JD: It always helps me during the development of tracks to give them a visual context, in building a composition, or looking how a track layers, much like an abstract landscape. Like many of my musical brethren I’m from an art school background, and it’s a language I understand helping me make up for my musical inadequacies! I think relating music to art is almost a thankless task, but in Christian Marclay’s work there are good examples of how to make a visualization of sound/music, yet still retain a credence as good art.

On the cover of the album, you are all holding various gardening implements. What was the concept behind this?

JD: There were many roads towards the cover… Rock & Roll, and what is the least R & R pursuit . . . Gardening! Being staged in a band stance with an allotment twist. I always loved the cover to TG’s 20 Jazz Funk Greats; it always upset me in its inappropriateness, but gave me satisfaction at the same time. I liked its ambiguity, humour and beyond. I hope we’ve captured some of those things in our cover.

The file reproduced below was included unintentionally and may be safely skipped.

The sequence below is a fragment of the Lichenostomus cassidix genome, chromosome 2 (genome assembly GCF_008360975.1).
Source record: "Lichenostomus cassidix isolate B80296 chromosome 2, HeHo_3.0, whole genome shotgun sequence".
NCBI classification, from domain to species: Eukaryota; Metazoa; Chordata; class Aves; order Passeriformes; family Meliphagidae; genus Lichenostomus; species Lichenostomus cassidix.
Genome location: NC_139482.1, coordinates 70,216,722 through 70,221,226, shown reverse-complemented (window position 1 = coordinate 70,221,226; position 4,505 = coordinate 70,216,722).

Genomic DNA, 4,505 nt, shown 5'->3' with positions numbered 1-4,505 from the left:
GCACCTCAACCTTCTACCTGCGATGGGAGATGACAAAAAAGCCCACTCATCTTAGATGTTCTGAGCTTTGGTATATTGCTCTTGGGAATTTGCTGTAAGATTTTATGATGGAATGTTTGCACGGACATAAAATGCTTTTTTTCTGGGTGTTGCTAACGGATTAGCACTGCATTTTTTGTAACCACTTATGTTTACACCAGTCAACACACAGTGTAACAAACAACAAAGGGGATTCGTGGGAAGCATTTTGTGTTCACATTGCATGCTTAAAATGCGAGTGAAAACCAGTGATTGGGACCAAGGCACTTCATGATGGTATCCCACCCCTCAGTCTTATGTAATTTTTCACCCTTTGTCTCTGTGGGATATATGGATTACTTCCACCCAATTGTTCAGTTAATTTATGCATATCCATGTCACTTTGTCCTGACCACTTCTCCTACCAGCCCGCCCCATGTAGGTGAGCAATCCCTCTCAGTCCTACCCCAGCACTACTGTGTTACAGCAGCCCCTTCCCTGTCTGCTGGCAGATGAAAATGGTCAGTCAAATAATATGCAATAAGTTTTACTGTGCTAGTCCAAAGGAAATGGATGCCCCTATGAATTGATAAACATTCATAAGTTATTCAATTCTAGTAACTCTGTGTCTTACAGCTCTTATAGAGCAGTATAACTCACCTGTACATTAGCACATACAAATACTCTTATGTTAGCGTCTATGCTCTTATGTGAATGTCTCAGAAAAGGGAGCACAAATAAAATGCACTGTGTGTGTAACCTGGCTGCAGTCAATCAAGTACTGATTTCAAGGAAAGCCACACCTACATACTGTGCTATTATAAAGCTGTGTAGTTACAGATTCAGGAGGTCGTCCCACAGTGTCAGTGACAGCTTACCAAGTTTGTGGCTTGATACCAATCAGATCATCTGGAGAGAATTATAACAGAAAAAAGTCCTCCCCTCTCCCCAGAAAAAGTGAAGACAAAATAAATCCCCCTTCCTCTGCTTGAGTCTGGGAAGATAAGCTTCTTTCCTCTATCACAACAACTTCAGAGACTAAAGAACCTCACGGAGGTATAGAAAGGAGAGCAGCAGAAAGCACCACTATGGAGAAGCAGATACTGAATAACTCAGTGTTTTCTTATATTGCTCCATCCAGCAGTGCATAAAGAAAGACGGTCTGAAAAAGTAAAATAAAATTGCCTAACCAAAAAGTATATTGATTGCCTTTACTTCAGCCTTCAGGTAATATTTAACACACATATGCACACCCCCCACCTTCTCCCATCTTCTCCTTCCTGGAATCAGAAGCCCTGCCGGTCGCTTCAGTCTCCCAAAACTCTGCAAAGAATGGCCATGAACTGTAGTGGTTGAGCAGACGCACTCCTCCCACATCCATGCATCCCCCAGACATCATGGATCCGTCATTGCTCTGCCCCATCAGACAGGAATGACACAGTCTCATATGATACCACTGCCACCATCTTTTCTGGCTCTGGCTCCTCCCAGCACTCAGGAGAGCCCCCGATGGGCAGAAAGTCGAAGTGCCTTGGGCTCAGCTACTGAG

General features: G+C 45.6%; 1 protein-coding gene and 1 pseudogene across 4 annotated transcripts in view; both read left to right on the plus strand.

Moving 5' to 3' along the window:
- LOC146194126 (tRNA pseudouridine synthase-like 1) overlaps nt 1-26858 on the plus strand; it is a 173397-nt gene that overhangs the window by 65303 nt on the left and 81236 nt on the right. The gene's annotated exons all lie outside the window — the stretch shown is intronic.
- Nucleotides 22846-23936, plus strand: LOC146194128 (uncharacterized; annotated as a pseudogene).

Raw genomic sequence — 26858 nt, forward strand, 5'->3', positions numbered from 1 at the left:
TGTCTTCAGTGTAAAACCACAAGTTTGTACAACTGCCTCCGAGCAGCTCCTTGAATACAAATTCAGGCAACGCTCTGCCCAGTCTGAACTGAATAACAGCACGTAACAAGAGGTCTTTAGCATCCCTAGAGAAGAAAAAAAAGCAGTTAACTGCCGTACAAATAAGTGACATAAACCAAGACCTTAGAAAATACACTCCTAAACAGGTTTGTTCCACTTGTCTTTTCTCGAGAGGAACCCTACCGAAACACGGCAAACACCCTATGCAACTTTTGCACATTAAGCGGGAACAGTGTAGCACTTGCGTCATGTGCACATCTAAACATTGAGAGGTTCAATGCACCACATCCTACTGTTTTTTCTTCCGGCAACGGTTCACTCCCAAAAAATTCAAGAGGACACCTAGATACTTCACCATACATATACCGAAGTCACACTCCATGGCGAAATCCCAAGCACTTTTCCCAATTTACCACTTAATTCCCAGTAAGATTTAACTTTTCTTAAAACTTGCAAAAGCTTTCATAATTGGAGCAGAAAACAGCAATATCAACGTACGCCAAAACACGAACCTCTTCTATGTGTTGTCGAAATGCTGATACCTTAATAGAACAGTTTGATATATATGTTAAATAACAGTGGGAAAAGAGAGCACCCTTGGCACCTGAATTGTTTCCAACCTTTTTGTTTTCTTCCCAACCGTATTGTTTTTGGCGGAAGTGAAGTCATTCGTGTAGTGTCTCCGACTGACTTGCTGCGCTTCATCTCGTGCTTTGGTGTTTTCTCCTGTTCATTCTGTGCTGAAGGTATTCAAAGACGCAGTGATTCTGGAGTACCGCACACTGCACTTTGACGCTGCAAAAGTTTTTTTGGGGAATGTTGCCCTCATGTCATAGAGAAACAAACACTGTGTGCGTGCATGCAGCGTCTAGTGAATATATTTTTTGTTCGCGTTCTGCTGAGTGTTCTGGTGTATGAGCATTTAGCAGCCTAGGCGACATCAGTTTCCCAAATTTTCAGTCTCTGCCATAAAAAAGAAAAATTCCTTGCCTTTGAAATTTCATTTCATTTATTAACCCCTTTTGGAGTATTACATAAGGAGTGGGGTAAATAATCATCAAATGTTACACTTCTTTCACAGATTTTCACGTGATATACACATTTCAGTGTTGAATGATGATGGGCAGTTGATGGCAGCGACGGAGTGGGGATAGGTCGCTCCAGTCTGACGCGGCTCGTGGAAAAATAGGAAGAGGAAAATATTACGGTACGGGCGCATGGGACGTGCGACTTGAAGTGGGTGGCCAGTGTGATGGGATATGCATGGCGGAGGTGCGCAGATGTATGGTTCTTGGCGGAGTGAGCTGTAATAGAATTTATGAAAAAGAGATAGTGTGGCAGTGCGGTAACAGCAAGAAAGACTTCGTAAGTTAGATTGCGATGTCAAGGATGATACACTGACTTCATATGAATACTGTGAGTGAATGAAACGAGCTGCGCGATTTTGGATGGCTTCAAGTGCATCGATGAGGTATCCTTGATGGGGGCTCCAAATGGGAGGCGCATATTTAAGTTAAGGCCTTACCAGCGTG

What are you listening to at the moment?

JD: I hate this question, it makes me go into overdrive to be clever or cool, and generally end up with neither. Micachu, the new Sonic Youth, Gavin Bryars –After the Requiem/ Sinking of the Titanic. And just for some ultimate, but possible embarrassing honesty I’ll shuffle my i-pod, here are the first 5 track . . . King Crimson ‘Elephant Talk’, Donovan ‘Sunny Goodge St’, Moloko ‘Butterfly 747’, Sonic Youth ‘Tom Violence live’, (the next one was OSKAR – 'Pointy Dance', so I am allowed 1 more!) and Britta Phillips and Dean Wareham 'Moon Shot'.

What does the future hold for Oskar?

NP: This release is important to us as it took a while to finish. We love it and we’re going to start playing the songs live as soon as we can get all the busy and disparate elements of the OSKAR live band in the same rehearsal room. Meanwhile, we’re writing, doing installations, collaborations and generally doing our thing until the next album manifests itself. Then we’ll do that.

Listen to music at OSKAR's MySpace.